Ghazi Alqudcy holds a Master of Fine Arts in Filmmaking from film.factory, an intensive programme created by the Hungarian film director Béla Tarr. He has produced more than 50 short films, which screened at various international film festivals in Europe and Asia. In 2014, he produced a feature length omnibus documentary Lost in Bosnia, which screened to critical acclaim. His directorial debut feature length film, Temporary Visa, shot entirely in Bosnia Herzegovina, is currently in post-production.

Wesley Leon Aroozoo is a filmmaker and lecturer based in Singapore. He has a Master of Fine Arts from New York University Tisch Asia. His short films have been screened at international film festivals including International Film Festival Rotterdam. His first feature documentary I Want To Go Home world premiered at the Busan International Film Festival this year. In addition to the documentary, I Want To Go Home is also a published novel.

Jasmine Ng is a filmmaker with extensive experience directing and executive-producing in Singapore. Her first feature, Eating Air, co-directed with Kelvin Tong, broke new ground for Singapore and made its mark on the international film festival circuit. She also conceptualised many cross-disciplinary works, including Both Sides, Now, an installation project engaging with communities on issues about death and dying.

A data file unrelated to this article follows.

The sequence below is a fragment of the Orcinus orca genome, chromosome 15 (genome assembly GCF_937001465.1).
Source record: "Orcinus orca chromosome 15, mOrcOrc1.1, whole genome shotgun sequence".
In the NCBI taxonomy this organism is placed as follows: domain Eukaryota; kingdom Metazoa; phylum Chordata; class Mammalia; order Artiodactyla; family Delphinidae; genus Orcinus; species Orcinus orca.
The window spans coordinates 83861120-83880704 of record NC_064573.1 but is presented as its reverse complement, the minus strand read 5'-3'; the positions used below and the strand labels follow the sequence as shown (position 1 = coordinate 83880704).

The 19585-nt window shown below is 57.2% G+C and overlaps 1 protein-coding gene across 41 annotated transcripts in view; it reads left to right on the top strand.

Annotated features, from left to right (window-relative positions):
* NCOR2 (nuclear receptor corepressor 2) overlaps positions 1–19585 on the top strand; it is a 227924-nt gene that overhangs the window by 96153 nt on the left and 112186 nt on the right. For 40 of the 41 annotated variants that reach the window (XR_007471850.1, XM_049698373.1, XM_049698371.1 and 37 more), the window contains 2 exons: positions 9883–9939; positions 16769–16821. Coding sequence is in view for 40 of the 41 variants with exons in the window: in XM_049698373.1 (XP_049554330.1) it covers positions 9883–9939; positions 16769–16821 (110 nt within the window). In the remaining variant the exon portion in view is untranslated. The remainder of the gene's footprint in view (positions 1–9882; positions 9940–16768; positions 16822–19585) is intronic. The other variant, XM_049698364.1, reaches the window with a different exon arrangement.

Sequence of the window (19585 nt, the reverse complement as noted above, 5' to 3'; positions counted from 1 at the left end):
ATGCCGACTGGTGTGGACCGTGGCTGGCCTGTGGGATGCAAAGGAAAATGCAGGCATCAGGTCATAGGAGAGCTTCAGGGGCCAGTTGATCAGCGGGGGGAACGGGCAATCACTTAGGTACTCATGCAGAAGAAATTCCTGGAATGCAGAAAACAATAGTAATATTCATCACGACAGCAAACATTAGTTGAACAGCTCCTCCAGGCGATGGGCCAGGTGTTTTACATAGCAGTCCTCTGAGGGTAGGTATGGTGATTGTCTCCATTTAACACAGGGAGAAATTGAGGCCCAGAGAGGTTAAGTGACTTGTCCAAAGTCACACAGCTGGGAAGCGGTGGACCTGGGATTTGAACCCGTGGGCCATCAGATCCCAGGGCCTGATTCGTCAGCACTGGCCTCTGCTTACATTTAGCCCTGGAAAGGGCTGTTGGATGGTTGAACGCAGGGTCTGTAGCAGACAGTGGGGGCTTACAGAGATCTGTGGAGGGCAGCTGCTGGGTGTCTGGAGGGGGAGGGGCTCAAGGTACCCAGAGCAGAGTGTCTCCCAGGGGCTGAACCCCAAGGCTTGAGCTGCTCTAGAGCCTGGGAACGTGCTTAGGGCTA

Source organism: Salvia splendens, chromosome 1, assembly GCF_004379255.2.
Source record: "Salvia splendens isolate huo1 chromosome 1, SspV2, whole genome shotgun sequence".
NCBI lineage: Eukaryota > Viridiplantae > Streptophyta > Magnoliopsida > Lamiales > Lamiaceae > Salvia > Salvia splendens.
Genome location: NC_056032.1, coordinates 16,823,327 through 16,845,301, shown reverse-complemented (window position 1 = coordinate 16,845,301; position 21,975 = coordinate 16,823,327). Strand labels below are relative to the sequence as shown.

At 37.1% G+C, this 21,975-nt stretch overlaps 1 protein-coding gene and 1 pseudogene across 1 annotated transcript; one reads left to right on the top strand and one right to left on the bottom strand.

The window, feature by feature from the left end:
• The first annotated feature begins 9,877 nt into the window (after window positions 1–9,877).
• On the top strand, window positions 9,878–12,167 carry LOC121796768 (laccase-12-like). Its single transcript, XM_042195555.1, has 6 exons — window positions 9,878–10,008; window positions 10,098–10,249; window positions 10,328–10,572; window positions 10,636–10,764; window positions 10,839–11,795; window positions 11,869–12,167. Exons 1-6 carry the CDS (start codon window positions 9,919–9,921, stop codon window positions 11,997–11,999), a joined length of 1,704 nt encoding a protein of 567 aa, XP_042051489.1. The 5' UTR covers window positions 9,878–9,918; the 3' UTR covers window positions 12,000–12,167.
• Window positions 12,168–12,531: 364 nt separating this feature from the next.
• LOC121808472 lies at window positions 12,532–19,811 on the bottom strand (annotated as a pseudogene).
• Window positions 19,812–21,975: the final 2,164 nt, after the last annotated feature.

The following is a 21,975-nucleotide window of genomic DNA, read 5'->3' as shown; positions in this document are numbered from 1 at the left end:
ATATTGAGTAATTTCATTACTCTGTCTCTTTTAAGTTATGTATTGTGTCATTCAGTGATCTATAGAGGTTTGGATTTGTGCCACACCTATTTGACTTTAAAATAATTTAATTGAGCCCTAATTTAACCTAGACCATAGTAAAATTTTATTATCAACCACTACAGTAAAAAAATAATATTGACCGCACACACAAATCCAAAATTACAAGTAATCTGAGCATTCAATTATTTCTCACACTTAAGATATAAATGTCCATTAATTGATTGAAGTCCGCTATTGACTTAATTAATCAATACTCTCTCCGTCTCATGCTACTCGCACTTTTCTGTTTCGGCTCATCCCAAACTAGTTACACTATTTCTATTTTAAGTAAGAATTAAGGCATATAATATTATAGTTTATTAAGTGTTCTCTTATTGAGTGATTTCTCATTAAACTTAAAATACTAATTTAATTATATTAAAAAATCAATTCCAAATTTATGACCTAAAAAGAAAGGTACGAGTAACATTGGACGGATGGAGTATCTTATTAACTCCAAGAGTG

Co-organised with Mocha Chai Laboratories
26 NOV, SUN / 1:00PM / 90 MIN


Video-on-demand and subscription-based streaming sites seem to go hand-in-hand with most films being released today. Once a film has exhausted its run at festivals and the theatres, the likelihood of seeing it online through a streaming media channel is usually high, and the ready accessibility is a welcome addition to the convenience of viewers. But what exactly should you note before you even think about putting your film out on these platforms? From pre-production to budgeting and post-production, our speakers share their personal experiences and lessons learnt.